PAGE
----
on shelves. The sets of parts had to be shelved horizontally, because their
"packaging" consists only of a file folder. Removing and returning pieces
from and to the Library was cumbersome, as was keeping the collection in
any kind of reasonable order.
Around the turn of the Millennium, Sue Console first suggested that
storing the Band's music in filing cabinets with hanging files would make
much more sense from just about every point of view. While the Board
agreed, preliminary estimates of the cost of purchasing the requisite
number of legal size filing cabinets seemed prohibitive, and the subject
was temporarily shelved. In a Board meeting somewhat later, the idea of
trying to find used filing cabinets came up. Ultimately, Dave Tweed, who
also happens to be the Band's webmaster, found a source of used legal
sized filing cabinets in New Hampshire. The Board decided that the price
was right and authorized Dave to begin purchasing them. (Dave owns a pickup
The Concord Band Music Library Index and numbering system.
By mid-November, 2002, the reorganization of the Music Library was well
underway. Sue had devised a numbering and indexing system that decoupled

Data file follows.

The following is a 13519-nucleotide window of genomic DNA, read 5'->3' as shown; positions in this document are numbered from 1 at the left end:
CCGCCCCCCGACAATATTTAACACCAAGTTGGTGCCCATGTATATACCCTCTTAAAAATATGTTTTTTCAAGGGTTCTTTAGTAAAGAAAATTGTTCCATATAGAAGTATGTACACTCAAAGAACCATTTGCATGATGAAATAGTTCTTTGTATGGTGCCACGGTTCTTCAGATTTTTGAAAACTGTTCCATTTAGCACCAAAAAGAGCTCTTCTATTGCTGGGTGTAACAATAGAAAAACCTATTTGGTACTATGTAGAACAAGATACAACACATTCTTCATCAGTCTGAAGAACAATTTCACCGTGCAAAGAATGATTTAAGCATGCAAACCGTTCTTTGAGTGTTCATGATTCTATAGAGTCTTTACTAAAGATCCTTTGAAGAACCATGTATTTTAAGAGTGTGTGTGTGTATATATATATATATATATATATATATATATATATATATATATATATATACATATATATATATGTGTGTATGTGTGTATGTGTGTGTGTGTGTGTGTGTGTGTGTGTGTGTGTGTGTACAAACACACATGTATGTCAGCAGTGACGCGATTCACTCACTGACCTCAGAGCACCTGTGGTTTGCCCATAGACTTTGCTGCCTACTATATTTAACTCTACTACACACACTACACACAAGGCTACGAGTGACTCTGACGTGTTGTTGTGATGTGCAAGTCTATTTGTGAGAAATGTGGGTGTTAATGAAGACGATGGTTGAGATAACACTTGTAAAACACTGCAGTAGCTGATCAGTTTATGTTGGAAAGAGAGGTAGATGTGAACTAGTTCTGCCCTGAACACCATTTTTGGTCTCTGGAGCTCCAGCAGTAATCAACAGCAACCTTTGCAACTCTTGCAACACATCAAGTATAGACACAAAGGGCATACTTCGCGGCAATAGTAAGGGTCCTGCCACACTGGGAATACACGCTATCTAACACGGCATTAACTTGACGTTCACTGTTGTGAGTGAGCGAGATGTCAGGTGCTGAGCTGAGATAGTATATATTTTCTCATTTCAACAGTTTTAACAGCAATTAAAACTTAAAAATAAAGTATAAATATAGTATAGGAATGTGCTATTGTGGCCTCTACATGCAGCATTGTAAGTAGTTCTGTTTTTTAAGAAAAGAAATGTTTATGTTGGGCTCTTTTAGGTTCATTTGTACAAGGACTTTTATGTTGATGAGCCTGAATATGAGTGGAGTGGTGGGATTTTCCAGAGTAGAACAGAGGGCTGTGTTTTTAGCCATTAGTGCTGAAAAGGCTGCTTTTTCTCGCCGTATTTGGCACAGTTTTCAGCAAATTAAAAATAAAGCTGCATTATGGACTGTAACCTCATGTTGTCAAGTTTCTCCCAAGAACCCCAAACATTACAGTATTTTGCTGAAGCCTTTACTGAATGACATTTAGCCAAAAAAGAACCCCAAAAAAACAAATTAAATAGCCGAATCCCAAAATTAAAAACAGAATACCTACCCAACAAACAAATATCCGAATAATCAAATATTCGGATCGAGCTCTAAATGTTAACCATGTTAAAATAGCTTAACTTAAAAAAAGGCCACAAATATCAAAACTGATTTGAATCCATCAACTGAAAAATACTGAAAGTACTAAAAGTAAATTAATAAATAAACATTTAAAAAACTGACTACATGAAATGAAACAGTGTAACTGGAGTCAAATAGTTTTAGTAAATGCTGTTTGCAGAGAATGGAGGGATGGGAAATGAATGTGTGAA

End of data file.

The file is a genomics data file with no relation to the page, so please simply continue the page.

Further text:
the physical location of a piece of music from one's ability to find it
based on its title or composer's name. New pieces could simply be added
to the next available drawer slot, and the index, maintained on a PC,
The transition, as wonderful as it has been, has not been entirely
without incident. In very late 2002, the floor beneath six music-filled
filing cabinets gave way, dropping far enough to damage extensively the 51
Walden lobby ceiling below. It turned out that the Music Library floor
joists had not been adequately fastened to their supporting structure. A
reinforcement of the floor solved the problem after Dave hastily removed
everything from the Library that he had so recently moved in.
The $1,560 the Concord Band must spend each year on new music is but a
small fraction of the $40,000, more or less, it costs to run the Band. If
you'd like to help out financially, please write a check to The Concord
Band and mail it in the enclosed envelope. If you have no return envelope,
simply send your check to the address at the top of this newsletter.
At 51 Walden Street, Concord, 8:00 pm.
- FALL CONCERT
- Saturday, October 30
- HOLIDAY POPS
- Friday and Saturday, December 10 and 11
for reservations, call (978) 897-9969